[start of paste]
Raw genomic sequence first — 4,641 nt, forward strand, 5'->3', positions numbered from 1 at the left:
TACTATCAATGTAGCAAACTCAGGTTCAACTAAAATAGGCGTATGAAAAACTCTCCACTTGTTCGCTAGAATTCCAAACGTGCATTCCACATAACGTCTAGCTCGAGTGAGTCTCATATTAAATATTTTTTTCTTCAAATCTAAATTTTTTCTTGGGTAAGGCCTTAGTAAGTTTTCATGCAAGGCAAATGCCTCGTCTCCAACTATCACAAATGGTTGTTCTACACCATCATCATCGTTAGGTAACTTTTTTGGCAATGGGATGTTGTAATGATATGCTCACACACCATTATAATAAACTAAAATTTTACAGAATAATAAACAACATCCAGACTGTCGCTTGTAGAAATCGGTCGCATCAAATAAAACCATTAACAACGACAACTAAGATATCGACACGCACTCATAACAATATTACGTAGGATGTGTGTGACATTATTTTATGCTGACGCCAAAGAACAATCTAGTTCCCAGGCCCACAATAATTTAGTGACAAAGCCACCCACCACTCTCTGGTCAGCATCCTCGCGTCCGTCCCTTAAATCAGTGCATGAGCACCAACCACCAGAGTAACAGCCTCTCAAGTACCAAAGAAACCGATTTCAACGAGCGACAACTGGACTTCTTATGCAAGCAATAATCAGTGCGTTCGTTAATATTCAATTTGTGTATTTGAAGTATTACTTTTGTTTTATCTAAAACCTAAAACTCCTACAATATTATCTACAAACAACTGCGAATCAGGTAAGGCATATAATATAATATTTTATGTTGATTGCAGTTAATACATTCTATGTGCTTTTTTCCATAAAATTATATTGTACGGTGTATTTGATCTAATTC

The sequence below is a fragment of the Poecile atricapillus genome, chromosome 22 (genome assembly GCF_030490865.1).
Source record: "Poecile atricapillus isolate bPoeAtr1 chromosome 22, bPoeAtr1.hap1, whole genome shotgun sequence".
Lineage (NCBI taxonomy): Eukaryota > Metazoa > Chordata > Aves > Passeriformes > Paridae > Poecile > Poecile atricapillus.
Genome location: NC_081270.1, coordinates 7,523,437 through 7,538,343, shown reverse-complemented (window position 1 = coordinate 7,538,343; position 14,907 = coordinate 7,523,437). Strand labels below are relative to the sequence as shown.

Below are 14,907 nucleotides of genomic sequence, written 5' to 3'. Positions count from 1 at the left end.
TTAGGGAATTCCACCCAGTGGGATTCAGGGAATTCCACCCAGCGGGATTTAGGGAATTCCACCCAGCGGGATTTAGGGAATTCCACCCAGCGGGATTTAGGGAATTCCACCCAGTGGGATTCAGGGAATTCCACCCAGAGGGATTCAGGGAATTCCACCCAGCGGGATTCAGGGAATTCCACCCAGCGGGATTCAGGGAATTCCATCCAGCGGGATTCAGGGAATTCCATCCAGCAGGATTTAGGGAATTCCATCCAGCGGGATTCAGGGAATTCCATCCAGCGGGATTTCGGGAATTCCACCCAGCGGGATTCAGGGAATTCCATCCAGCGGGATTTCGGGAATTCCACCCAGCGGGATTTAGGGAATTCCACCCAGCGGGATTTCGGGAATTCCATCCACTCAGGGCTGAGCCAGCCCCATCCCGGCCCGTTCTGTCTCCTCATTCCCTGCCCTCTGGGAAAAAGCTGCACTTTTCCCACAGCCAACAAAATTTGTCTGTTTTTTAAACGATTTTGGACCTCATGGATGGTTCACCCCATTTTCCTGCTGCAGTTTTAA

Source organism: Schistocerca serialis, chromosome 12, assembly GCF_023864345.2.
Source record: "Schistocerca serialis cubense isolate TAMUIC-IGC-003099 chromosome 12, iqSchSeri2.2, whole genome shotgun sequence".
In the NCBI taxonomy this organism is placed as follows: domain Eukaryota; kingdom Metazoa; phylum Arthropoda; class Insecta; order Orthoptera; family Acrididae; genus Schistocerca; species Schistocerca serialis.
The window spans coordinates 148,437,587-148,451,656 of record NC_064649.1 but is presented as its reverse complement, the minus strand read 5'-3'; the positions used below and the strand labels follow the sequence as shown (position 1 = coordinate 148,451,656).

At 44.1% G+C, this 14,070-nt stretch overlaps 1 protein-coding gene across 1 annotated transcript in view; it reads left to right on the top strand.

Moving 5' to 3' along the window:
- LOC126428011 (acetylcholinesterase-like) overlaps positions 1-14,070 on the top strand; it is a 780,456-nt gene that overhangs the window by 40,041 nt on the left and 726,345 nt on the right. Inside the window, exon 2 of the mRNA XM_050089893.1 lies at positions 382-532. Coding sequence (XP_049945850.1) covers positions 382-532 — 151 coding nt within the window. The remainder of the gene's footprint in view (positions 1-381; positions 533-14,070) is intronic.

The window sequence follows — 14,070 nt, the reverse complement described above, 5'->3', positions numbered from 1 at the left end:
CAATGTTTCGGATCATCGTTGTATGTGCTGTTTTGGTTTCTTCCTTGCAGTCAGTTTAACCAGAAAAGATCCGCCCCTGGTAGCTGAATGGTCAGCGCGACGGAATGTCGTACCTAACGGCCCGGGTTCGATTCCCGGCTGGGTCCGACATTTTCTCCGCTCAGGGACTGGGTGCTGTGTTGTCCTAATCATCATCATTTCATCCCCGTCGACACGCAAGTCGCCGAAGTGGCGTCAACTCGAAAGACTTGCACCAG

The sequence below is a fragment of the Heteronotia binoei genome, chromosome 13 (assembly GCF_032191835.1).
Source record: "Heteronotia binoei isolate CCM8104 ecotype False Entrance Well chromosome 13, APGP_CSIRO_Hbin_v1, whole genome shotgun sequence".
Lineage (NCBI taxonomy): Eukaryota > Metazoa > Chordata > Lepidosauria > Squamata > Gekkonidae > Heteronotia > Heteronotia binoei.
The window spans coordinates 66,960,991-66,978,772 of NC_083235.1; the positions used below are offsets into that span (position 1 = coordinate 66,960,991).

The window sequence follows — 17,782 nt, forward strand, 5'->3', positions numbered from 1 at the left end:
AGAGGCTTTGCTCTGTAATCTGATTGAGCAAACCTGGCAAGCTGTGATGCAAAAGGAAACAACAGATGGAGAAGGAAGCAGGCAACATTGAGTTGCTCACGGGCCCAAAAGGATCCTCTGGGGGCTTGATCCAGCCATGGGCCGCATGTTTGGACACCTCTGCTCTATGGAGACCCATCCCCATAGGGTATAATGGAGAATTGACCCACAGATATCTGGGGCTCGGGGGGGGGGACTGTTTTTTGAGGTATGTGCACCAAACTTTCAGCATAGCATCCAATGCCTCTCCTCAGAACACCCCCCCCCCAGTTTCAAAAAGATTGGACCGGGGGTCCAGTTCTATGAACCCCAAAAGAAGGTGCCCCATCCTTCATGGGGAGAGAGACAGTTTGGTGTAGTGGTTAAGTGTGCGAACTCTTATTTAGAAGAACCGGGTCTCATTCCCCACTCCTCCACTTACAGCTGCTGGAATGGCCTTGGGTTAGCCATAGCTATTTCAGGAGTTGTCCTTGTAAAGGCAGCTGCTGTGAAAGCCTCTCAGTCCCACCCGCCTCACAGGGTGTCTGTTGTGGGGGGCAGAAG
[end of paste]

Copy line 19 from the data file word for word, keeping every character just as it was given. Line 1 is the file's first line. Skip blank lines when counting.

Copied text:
Source record: "Heteronotia binoei isolate CCM8104 ecotype False Entrance Well chromosome 13, APGP_CSIRO_Hbin_v1, whole genome shotgun sequence".